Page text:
Some other ways to honor young black males and usher them toward healthy adulthood are:
Award them scholarships to college and graduate schools
Take them through rites of passage programs
Hold round-table discussions with them about issues of concern to them
Organize chess and checker tournaments with them
Have a bowling night out for boys
Conduct mathematics and computer camps for boys
Give boys books and have a reading marathon
Sponsor a sports night/day for men and boys
Hold a men and boys only night at the movies
Organize a camping trip
III. Special Communities of Men and Boys
Menís Day program planners should never forget the special communities of boys and men that exist within and without the church. They too need to be celebrated, honored, and reached. They too need to be encouraged, reminded of their real names, and helped to become self-encouragers, modelers of good work, men of faith, love, and endurance, and men of integrity and sound speech.
Some of these men and boys are: disabled; house-bound; homeless; imprisoned; housed in juvenile detention centers; living in centers as wards of the state; in drug rehabilitation facilities; estranged from their families; neglected veterans of foreign wars; boys suffering from being bullied by other boys; men who have lost their homes due to foreclosures; men who are unemployed; and boys and young men whose fathers are not present in their lives. All of these special communities of men and boys should be remembered on Menís Day. They should be included in church Menís Day programs and in the planning of such programs. There are many ways to achieve this, including but not limited to: (a) holding Menís Day programs in fully accessible facilities; (b) visiting sick and house-bound men and boys; (c) conducting feeding and clothing drives for the homeless; (d) giving musical presentations in prisons, juvenile detention centers, and veterans facilities; (e) sponsoring anti-violence sessions aimed at addressing bullying; and(f) organizing neighborhood festivals that reach and include participation by all segments of the community.
IV. Songs That Speak to the Moment
We Are Men of Jesus Christ
We are men of Jesus Christ,
weíve come to serve the Lord
in the strength of God.
Come, O men of Jesus Christ,
come servants of the Lord.
Come and take your stand.
1. The battle rages for the sons of men,
and He has made us the sons of God
that we may fight now in His battle plan,
for He is building the kingdom of God,
ruling the nations with sword and rod.
He is the Word of God.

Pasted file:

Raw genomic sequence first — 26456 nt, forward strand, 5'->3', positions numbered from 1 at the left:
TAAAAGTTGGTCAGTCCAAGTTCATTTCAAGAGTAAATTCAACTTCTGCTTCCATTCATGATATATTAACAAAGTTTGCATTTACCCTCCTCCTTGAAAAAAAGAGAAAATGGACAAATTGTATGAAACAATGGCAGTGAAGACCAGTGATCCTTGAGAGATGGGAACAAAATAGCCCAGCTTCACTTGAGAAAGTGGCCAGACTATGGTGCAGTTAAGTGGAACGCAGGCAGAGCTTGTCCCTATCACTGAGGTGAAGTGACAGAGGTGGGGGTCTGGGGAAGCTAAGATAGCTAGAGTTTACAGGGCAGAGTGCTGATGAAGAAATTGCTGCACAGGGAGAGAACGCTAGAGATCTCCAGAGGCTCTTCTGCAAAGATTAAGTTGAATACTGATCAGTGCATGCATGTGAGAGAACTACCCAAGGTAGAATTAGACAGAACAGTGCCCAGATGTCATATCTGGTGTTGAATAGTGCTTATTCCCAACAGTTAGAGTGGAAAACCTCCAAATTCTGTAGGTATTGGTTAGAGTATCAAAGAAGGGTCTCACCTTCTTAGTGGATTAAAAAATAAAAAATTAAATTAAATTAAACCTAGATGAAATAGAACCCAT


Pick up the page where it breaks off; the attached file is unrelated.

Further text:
2. We struggle not against mere flesh and blood,
but strive with dark dominions above.
Our weapons molded not by human hands
but by the powír of Christ Jesus, we stand
holding the sword of the Spirit in hand.
He is the Word of God.
3. To Christ our King we offer all our lives,
a fragrant offíring and sacrifice.
To live is Christ, to die is gain for us.
Triumphant praises to God we sing.
Rejoice in victíry with Christ, the King.
He is the Word of God.
Come and take your stand.
Come and take your stand.
Serve the Word of God.9
Give us this day our daily bread.
You said You would supply all my needs according to Your riches.
I have but to ask and I shall receive.
To go from here and share this love You gave to me, to show
someone whoís lost and help them find their way, the way to
truth and faith so they can be free like me, free like me.
Lord, we need Your Love. Lord, we need Your peace.
Lord, we need Your joy this day. Thank you for this day.
Thank You for this day. Lord, we thank you for this day.10
Lord, Help Me to Hold Out
Lord, help me to hold out, Lord, Help me to hold out
Lord, help me to hold out, Lord, help me to hold out,
until my change comes.11
V. Nurturing Healthy Black Men
Many black men are not healthy eaters. Menís Day celebrations can help change that. Black churches and Menís Day program planners should use this opportunity to help make changes in black male eating habits. Each Sunday morning, all across America, many attendants at black churches fill their stomachs with some of the unhealthiest food. Following Sunday morning services they eat cake, cookies, and doughnuts. And they wash it down with coffee, hot chocolate, punch, sweet tea, and sodas. The food at special church programs, such as Men's Day, often is no better. Fried chicken, barbecued pork ribs, macaroni and cheese, candied yams, fried fish, potato salad, greens with fat back, and ham hocks are often on the same menu. These are frequently accompanied by peach cobbler, sweet potato pie, cake, and ice cream! The dangers of too little exercise and too much salt, sugar, starches, fatty foods, and fried foods should be highlighted. Church menus should be permanently changed to exclude these men killers.
Menís Day planners and churches can help change bad eating habits among their male parishioners and community residents. Information about diabetes, high blood pressure, strokes, and colon cancer can be disseminated among the men of the church and community. A healthy eating movement can start at your church this year and it can start with men on Menís Day.